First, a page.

Tuesday, April 21, 2009

Cincinnati Art Museum - A Pre-Raphaelite Lover's View

A couple of weeks ago I promised you more pictures from the Cincinnati Art Museum. These artworks aren't necessarily Pre-Raphaelite, but they are ones I felt bowed to its aesthetic.

A gorgeous, immense painting of Ophelia from Hamlet. I didn't get the name of this one, apologies.
My first Bouguereau! Meditation. I was struck by how very real the central figure's face was. Quite believable as a person who truly lived.
My first Alma-Tadema! Comparisons. I was awed by how small this painting was, and how delicate the detail work.
Eve Hearing the Voice by Moses Ezekiel. I was absolutely dumbstruck with the power of this statue's pose. No matter what direction you approached it, the figure's expression was palpable.


and I also appreciated that the figure was rendered realistically...including cellulite!

Also note the serpent twining around the base.The Harp of Erin by Thomas Buchanan Read. An allegorical painting in which the woman, with shamrocks in her hair, represents Ireland, chained to a large rock that represents England. I was quite smitten with this painting. A corner cupboard with carvings of Freya and Thor, by Henry Fry. Click the image to see the carvings better!I am smitten by this bedstead by Benn Pittman, Adelaide Nourse Pittman, and Elizabeth Nourse (and how neat that it's two women and a man who created it, and all family). It's described on its plate as "probably the finest example of American Aesthetic Movement furniture." I must agree. The two painted panels represent day and night, and the birds in the center are very three-dimensional. This is a gorgeous study for Moods to Music by Robert Frederick Blum. I love the romance and the sense of movement to this artwork.A hanging cabinet designed also by Benn Pittman, carved by Emma Marqua, and painted by Charles T Webber. The plate beside this explained that it was very much inspired by the British Aesthetic Movement in furniture. The painted images are a memorial to the recipient's sister, showing the subjects of a poem she once wrote.

14 comments:

Castles Crowns and Cottages said...

This is too fun; you took us to the museum! Don't you just love the French artists? You have a nice museum out there in Cincinnati! Our Minneapolis Museum of Fine Arts is quite impressive as well. Take care Grace! Anita

Lylassandra said...

Completely OT, but I just got home from Israel (today!) and while I was in Jerusalem I got a chance to walk by William Holman Hunt's old house! It's private property these days, unfortunately, so you can't go in, but we got a shot of the plaque out front. I thought you'd like to know.

Grace said...

Lylassandra, I'd love to see that picture! What a wonderful experience that must have been.

And thank you Anita! Sadly I live nearer to Columbus than Cincinnati, and our museum, though good, isn't as geared toward the Victorian artists. So it was great to visit Tess and admire her museum!!

Stephanie Pina said...

Can I just say that while I loved this post and the photos, I am completely and unabashedly green with envy? (And not just any green, mind you. A deep Rossetti-type green, a la Proserpine)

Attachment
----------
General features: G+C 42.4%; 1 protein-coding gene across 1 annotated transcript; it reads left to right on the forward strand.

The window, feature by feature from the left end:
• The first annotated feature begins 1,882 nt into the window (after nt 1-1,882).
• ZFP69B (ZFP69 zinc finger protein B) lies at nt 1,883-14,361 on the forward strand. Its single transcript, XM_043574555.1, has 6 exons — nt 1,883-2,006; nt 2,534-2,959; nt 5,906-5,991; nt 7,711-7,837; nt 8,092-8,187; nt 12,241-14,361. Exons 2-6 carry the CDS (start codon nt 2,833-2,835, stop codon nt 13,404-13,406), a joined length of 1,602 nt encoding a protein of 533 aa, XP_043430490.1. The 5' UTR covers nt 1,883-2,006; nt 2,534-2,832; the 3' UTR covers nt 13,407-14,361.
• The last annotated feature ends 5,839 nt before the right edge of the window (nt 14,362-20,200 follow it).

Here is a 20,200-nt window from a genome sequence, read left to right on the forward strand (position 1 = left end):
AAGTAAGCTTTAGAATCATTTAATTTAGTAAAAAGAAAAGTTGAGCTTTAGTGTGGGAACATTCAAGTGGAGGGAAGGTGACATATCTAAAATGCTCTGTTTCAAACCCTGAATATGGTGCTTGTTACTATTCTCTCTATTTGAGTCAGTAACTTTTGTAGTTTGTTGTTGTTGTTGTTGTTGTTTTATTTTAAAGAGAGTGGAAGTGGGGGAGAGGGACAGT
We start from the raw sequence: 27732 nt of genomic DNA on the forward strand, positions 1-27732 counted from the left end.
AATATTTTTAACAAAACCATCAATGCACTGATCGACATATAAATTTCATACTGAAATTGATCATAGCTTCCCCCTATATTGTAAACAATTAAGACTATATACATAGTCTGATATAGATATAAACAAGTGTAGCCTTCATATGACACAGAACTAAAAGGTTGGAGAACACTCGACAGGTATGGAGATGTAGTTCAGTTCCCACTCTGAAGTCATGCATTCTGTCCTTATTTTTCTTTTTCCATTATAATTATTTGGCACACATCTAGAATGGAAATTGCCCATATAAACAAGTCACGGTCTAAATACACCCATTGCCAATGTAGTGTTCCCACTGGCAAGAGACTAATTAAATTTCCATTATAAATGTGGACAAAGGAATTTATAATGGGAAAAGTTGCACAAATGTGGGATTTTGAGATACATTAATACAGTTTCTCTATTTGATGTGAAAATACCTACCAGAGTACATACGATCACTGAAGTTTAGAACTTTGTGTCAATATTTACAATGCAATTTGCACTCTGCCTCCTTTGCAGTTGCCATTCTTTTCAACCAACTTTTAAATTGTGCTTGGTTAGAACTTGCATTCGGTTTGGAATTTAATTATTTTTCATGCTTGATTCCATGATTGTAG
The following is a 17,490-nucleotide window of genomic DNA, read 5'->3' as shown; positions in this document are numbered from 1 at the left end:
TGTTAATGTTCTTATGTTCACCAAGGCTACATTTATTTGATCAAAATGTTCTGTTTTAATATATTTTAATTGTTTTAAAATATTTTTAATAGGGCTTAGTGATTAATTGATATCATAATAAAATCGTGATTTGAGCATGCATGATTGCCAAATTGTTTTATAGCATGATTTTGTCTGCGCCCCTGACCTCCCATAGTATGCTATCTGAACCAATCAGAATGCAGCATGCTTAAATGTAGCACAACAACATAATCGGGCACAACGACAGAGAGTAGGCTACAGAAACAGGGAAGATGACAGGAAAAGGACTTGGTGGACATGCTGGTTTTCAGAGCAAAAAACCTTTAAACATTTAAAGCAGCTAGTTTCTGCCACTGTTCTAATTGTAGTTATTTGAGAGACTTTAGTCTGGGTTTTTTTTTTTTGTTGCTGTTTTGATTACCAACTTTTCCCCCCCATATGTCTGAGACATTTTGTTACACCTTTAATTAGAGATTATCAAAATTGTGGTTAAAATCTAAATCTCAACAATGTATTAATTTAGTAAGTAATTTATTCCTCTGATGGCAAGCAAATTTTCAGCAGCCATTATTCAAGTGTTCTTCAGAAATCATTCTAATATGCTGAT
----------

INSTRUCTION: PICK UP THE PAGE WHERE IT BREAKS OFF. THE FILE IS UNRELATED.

Seriously, it looks like a beautiful exhibit. I'm glad to see you had such a great time! Thanks for sharing! I would love to see that huge Ophelia in person. It looks immense!

Hermes said...

What a great museum and wonderful pictures. Really enjoyed this tour.

kraorh said...

Awesome. Do you happen to know how long the exhibit will last? My fiancee and I will be moving to DC in a few months, and this might give us reason to stop in Cincinnati along the way.

Grace said...

Thanks Stephanie and Hermes! And Kraorh, to the best of my knowledge, everything I featured is actually not an exhibit, but part of the permanent collection. The museum is free to visit (there is a minimal charge to park) and the location is a beautiful park. I highly recommend it!

Lylassandra said...

Grace,
I should be downloading all my pictures tonight; I'll try to figure out how to share it!

Margaret said...

What fantastic photos! Thank you for sharing, Grace. I really do love the sculpture as well.

Castles Crowns and Cottages said...

Hi Grace!!!
Yes, we are called Rabbit Hill. We were going to put a little sign in the garden, but instead we have two metal garden rabbits in the entrance. However, I think I am going to have my husband make a sign and post it up on the gate. He made the gate, the shutters and the over hang you know! He is a charm and what a prince! On Flickr, there are oodles of pictures of the cottages. I will get some ideas!! Thanks for asking and visiting. It is always a pleasure to hear from you! Anita

Grace said...

Thanks Margaret! The statue is a bit larger than lifesize, and it caught my eye from two galleries over. It's gorgeous!!

Castles Crowns and Cottages said...

Hi Grace! Yes, we have a lot of bunnies in our garden and we find them very sweet. They don't eat our flowers or bother anyone so we enjoy them! They really do add to the charm. As we speak at this moment, my husband is finishing up our bathroom and I am doing some homework, but I hope to blog with more Carmel and local cottages either tonight or tomorrow, so stay posted for some more on cottage charm!!! Take care, Anita

RobinfromCA said...

Hi Grace, I found your blog through your comments at Castles Crowns and Cottages. It's so lovely here - I will stop back often.

I live about an hour north of Carmel-by-the-Sea and it is true that in the village they do have house names instead of numbers! But that is only in the village. In Carmel and Carmel Valley it's the same as anywhere else. In the village of Carmel-by-the-Sea, however, all is enchanting. Now, if I only had that extra few million lying around to purchase one of those seaside cottages I know exactly which one I want!

Robin@Miscellaneous Thoughts

Meredith said...

That bed is amazing!